Even celebrities like Britney Spears or Macklemore were using the app to beef up their content, which added to its virality. By the beginning of 2014, its app had been made available in close to 90 countries.

Hungry to find the next Instagram, VCs would soon come knocking on Flipagram’s doors. In February 2014 (which was only announced later in July 2015), Sequoia Capital, Kleiner Perkins, and Index Ventures invested a combined $70 million into Flipagram, valuing it at roughly $300 million.

Legendary investors Mike Moritz and John Doerr, furthermore, took board seats at the company. The last time both of them had been on a company’s board at the same time was at a small search company called Google.

Competitors, however, would soon take notice as well. In June 2014, Instagram unveiled one of its biggest updates ever by adding a variety of editing capabilities. Interestingly, the Flipagram team opted against promoting the business and, for the majority of 2014, developed the app without many PR announcements.

The app, despite the lack of showmanship, managed to grow to over 10 million users by the end of the year. Another reason for Flipagram’s relative silence was the fact that it negotiated licensing deals with all four major labels in the background.

This enabled users to embed hundreds of different songs into their content, which set the app apart from any other social media platform out there. That’s also how Flipagram was starting to make some money. It simply allowed users to purchase a song they liked directly via an embedded iTunes link.

By the summer of 2015, the platform’s userbase had swelled to more than 33 million monthly members. Over the course of the coming months (as well as prior to that), the team unveiled dozens of new features that allowed Flipagram to become a full-fledged social network capable of standing on its own.

Soon, Flipagram would have influencers of its own, with some creators being able to amass hundreds of thousands of followers. Unfortunately, not everything was always going according to plan.

In October, Flipagram laid off around 20 percent of its workforce (equal to 17 employees) in an effort to cut costs and extend its runway. In an effort to accelerate growth, it began to partner with artists such as One Direction who would go on to release their new songs on its platform.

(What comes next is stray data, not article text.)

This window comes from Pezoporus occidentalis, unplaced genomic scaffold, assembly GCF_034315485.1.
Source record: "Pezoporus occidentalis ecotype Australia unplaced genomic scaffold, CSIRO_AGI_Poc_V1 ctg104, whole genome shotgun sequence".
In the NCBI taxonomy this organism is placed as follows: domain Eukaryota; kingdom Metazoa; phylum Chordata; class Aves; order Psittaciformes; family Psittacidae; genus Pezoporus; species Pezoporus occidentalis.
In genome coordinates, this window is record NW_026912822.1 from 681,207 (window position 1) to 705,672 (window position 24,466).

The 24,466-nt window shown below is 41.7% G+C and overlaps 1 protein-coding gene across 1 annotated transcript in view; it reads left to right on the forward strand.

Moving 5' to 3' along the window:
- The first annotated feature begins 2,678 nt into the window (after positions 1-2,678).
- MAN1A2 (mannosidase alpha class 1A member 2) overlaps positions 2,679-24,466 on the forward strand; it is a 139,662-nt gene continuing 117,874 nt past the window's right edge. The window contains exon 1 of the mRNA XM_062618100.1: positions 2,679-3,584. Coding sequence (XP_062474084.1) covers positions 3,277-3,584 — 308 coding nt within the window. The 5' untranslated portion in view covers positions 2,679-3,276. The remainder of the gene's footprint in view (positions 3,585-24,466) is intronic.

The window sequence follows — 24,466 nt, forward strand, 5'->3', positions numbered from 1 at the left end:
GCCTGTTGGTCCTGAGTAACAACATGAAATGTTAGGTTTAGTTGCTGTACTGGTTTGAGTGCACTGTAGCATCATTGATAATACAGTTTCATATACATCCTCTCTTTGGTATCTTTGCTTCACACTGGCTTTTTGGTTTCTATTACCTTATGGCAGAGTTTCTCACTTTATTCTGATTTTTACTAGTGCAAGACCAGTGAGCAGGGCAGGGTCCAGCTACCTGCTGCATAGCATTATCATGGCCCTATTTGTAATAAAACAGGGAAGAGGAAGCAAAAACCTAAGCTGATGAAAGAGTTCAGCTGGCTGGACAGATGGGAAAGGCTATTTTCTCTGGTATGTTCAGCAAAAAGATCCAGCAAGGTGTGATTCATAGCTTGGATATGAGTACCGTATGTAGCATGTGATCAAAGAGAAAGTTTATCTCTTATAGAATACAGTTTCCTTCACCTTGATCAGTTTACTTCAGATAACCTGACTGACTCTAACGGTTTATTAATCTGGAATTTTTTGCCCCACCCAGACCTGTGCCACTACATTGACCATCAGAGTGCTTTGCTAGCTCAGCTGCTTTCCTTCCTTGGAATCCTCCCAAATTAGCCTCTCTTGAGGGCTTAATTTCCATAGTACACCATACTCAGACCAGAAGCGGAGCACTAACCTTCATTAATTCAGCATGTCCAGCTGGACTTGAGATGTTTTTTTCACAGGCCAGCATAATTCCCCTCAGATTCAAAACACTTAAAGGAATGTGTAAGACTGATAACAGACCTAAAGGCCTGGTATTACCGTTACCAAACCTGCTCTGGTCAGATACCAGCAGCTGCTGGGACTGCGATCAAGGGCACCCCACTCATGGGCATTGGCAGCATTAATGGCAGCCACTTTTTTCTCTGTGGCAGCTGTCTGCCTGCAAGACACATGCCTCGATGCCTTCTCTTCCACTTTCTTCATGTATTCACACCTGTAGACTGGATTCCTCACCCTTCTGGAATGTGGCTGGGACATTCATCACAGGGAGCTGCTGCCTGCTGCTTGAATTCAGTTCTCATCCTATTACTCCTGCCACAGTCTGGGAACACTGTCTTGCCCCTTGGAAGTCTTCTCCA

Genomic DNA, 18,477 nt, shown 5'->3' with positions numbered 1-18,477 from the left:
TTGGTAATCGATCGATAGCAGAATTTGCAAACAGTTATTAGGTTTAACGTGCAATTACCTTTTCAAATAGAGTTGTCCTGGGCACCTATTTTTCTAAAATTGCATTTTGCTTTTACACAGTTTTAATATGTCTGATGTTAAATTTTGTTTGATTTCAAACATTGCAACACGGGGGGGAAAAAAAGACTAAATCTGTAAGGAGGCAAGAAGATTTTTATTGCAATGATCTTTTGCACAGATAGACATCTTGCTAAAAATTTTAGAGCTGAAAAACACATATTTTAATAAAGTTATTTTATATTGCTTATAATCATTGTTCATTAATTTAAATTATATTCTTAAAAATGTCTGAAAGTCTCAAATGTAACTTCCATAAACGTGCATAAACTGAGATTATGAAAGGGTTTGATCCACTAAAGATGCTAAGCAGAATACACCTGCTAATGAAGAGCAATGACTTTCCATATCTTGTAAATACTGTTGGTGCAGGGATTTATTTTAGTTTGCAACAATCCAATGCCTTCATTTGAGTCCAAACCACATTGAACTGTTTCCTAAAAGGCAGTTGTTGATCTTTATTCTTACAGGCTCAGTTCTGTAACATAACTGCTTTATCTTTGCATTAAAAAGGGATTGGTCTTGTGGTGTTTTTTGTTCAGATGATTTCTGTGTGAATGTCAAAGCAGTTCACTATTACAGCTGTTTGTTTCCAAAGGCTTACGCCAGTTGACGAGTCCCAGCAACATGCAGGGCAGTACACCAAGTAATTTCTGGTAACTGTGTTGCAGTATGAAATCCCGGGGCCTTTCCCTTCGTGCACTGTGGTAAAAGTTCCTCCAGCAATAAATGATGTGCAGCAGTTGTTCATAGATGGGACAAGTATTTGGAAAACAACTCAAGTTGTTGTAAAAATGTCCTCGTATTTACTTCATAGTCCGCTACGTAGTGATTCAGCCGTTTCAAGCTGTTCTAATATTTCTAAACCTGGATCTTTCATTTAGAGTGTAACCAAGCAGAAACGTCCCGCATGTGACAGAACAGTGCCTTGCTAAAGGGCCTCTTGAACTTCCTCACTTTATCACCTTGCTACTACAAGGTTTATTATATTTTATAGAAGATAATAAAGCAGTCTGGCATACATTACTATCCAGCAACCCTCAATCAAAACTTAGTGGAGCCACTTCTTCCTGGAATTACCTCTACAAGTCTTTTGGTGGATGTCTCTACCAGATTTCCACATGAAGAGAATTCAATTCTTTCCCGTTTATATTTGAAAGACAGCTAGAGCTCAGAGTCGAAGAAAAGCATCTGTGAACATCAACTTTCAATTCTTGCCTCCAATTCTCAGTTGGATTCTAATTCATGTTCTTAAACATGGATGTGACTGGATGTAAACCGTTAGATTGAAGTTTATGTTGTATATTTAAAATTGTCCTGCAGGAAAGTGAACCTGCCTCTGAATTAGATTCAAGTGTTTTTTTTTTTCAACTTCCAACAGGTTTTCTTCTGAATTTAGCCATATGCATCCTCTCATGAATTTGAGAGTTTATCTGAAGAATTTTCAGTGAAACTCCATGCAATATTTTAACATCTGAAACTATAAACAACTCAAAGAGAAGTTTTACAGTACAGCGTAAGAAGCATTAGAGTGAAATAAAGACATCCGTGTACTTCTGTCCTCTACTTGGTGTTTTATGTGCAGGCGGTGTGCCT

Throughout the coming months, Flipagram primarily focused on continuing to churn out new features. In early 2016, it added full-screen photo and video editing, an in-app camera option, as well as the ability to send private messages, among others.

The content on the platform, known as Flipagrams, even became known as its own category among all the other social media platforms (much like Snaps are). In June 2016, Flipagram announced that its video story network had surpassed 200 million mobile creators.

Unfortunately, growth had begun to stall compared to the previous months. For the longest time, its member count remained stuck at around 40 million monthly members.

It, therefore, was unsurprising when rumors emerged that the company would seek a buyer that could take its business to the next level. After all, Flipagram still did not display any sort of advertising on its platform and thus was starting to run out of money.

That buyer was found just six months later when, in February 2017, the Chinese news reading app Toutiao acquired Flipagram for an undisclosed amount. Over the coming year, Toutiao left Flipagram essentially untouched.

In 2018, without any formal disclosures to the public, it combined Flipagram with another app it owned called Hipstar. That newly combined app is now known as Vigo Video, a social networking app for sharing 15-second clips online.

Why Was Flipagram Deleted?

Flipagram was deleted because the company that acquired it wanted to use its technology for one of its new products.

As previously stated, Flipagram was acquired by news recommendation app Toutiao, a sub-organization of Chinese technology giant ByteDance.

In November 2017, ten months after the Flipagram purchase, ByteDance purchased the social media app Musical.ly for a whopping $800 million.

Both of those acquisitions and their technology were then baked into another ByteDance app called Douyin. That app was rebranded into what people know today as TikTok in November 2018.

One of the most notable assets was the music rights and the lip-syncing technology that Flipagram had built.

Additionally, some of Flipagram’s employees, such as co-founder Raffi Baghoomian, stayed on at ByteDance to provide a helping hand.

Acquiring startups to get access to the team’s knowledge as well as their technology (just to shut down an app soon after) isn’t uncommon in the business world. Recent noteworthy examples include Dubsmash (purchased by Reddit) and Houseparty (bought by Epic Games), which both closed months after being acquired.

Hi folks, Viktor checking in! Years of experience in various tech-related roles have led me to start this blog, which I hope provides you with as much enjoyment to read as I have writing the content.